Complex Training

HFE Tutor with student
Tutor with student

The use of strength training to improve the physical characteristics of both athletes and serious fitness enthusiasts has been well documented and there is a similar volume of research to support the value of plyometric training. Complex Training, in contrast to traditional strength training approaches, alternates biomechanically comparable resistance exercises with plyometric activities. For example, a heavy load squat may be followed some 4-5 minutes after by a set of depth or box jumps.

The initial strength exercise places a large emphasis on the force producing capabilities of the muscle, whilst the subsequent plyometric activity attempts to increase the rate at which that force is generated. Power is described as a combination of strength and speed and since complex training develops both of these components, it is considered an effective training modality for developing power. Much of the research completed in the area of complex training has observed the acute warm-up benefits, where the resistance exercise is used as a preparatory activity for the subsequent plyometric exercise.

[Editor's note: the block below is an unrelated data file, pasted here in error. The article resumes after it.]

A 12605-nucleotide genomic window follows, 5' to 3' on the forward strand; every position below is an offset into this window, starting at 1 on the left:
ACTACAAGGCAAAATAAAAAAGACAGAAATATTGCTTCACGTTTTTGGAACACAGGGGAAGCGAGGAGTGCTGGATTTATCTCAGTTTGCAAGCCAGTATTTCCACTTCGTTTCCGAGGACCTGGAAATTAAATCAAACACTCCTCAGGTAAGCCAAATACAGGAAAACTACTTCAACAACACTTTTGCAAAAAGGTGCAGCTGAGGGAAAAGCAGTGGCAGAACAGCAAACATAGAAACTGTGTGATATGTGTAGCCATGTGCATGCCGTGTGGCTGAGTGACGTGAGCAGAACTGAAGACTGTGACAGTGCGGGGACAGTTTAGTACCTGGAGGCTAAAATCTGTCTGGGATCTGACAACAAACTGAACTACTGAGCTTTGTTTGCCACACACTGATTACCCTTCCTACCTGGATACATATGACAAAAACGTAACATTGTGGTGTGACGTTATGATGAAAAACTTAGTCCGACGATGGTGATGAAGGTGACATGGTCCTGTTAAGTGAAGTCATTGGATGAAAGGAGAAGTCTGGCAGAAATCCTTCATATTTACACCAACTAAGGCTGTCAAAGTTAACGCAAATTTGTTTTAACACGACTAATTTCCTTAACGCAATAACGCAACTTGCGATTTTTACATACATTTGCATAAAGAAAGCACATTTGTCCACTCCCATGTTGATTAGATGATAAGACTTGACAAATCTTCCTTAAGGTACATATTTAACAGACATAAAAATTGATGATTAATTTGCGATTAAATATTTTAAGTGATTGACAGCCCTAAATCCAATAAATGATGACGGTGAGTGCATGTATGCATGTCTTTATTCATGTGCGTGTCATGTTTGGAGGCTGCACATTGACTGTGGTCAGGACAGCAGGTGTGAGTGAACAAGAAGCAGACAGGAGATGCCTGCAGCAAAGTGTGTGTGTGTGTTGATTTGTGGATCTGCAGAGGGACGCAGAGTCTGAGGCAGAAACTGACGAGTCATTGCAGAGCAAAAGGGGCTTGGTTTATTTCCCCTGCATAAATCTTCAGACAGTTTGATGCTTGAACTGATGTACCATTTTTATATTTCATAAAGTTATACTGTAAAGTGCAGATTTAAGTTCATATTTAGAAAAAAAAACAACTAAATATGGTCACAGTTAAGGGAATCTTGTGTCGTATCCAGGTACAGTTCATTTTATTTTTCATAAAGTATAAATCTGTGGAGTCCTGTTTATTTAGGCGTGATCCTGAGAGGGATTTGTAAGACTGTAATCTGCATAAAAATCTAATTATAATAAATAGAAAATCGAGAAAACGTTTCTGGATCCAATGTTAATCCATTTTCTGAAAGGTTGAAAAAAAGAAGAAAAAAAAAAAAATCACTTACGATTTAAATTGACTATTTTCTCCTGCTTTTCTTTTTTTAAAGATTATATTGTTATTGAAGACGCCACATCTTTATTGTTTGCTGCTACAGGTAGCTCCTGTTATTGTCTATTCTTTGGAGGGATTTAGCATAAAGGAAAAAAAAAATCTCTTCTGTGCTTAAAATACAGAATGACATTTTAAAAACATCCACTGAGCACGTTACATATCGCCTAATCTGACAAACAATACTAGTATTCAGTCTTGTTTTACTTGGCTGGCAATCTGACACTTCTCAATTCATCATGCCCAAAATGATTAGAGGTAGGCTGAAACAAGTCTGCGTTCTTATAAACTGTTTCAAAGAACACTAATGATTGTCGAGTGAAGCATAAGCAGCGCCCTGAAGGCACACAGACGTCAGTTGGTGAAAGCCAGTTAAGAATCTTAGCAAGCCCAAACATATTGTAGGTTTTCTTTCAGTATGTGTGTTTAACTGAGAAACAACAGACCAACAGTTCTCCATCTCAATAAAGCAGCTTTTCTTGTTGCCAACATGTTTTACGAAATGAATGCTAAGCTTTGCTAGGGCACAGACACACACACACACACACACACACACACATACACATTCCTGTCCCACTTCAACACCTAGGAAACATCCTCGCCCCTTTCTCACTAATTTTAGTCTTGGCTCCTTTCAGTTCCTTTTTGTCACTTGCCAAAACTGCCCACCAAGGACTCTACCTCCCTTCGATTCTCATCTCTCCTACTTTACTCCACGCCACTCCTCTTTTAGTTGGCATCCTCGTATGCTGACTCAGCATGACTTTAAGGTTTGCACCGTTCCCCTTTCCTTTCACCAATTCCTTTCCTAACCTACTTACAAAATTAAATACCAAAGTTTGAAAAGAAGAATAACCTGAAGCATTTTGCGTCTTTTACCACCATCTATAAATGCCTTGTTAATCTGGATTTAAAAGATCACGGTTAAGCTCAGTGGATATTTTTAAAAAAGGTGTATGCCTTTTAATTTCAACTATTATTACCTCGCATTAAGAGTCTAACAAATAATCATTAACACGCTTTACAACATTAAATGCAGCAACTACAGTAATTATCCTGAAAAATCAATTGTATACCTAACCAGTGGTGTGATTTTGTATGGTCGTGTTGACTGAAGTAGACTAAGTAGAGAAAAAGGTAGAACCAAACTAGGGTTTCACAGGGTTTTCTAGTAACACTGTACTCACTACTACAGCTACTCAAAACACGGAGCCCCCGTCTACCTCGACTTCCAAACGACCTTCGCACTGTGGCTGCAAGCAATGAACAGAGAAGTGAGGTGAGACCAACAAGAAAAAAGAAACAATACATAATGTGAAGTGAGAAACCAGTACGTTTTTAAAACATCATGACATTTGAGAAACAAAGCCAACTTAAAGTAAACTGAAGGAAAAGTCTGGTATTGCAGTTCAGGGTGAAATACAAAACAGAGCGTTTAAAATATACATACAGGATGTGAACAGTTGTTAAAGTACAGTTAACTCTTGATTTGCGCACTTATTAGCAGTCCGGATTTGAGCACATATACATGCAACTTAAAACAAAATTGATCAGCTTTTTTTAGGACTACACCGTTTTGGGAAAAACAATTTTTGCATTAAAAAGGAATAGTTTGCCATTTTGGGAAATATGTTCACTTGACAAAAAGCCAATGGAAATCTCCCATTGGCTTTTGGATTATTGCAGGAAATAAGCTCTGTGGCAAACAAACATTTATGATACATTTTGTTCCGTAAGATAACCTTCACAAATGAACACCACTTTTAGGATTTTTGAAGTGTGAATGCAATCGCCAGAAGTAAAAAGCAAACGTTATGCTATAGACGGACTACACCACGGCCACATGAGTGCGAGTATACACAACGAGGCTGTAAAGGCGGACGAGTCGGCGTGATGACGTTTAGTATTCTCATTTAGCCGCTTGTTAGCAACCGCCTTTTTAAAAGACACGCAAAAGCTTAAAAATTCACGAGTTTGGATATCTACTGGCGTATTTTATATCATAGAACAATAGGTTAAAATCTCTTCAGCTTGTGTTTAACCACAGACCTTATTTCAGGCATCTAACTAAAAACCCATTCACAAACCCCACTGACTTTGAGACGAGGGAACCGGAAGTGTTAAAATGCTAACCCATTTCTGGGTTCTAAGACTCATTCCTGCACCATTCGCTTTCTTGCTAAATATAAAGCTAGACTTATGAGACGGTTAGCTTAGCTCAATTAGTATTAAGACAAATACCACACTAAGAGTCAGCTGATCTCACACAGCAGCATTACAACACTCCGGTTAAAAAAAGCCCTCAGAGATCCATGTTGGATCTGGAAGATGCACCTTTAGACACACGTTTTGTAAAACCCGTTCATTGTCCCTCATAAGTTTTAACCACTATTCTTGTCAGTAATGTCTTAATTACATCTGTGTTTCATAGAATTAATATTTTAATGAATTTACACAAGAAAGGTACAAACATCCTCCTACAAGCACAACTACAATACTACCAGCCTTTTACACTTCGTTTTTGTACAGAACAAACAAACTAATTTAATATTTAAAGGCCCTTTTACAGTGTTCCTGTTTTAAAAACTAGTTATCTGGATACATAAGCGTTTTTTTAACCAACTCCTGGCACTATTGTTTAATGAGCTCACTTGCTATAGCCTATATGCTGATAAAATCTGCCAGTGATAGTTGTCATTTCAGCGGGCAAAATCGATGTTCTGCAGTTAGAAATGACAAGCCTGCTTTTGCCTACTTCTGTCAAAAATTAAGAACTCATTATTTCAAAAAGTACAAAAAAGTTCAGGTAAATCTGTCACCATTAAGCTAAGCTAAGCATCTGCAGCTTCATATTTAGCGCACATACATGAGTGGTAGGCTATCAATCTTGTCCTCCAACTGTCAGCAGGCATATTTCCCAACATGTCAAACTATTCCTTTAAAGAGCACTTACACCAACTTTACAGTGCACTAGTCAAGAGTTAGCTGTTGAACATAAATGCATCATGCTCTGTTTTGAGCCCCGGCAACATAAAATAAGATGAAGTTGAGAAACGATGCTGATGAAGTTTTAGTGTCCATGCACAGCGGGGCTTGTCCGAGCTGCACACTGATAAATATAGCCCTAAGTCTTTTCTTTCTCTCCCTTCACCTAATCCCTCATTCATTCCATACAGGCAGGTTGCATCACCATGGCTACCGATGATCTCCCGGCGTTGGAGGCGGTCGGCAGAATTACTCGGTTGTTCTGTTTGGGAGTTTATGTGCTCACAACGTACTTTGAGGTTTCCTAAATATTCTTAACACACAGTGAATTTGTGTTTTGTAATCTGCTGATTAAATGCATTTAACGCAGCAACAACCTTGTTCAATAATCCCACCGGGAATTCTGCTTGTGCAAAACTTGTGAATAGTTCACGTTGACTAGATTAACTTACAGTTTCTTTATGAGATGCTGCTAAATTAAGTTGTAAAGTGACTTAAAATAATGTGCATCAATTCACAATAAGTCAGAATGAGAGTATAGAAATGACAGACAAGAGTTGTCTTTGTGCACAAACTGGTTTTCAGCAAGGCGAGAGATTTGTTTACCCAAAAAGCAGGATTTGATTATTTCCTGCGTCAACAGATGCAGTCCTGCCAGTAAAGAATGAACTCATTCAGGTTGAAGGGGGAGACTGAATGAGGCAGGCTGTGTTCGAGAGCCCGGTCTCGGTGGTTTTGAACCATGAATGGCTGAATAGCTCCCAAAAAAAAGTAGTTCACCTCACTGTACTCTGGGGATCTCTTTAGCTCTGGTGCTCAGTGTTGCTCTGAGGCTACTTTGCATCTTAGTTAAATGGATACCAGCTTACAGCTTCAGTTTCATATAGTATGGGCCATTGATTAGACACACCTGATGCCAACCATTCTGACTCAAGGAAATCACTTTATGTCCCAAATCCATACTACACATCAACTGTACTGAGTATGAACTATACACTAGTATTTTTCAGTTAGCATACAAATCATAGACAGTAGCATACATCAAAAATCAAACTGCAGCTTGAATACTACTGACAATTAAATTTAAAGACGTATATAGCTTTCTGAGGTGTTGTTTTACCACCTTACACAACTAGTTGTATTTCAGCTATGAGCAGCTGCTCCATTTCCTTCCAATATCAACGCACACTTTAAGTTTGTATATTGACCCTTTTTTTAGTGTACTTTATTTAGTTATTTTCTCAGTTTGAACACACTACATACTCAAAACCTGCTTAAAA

Many of these studies have demonstrated significant improvements in power output during the plyometric activity, which has typically been performed some 4-5 minutes after the weight training exercise. Ultimately the results suggest that the acute affects of a high load weight training exercise performed four minutes before the power exercise increases the athlete’s performance in the subsequent power exercise, especially in stronger individuals. This finding may support the notion that muscular strength should be a prerequisite for complex training and that its use should therefore be reserved for those who are highly trained.

There are a variety of different ways in which complex training can be applied, some utilise isotonic (or more accurately defined as isoinertial) exercises prior to the plyometric activity, whilst others use isometric exercises. Regardless of the type of preceding resistance exercise, its aim is to maximise the short-term neural responses created within the muscle in order to generate maximum force, particularly those associated with the motor unit.

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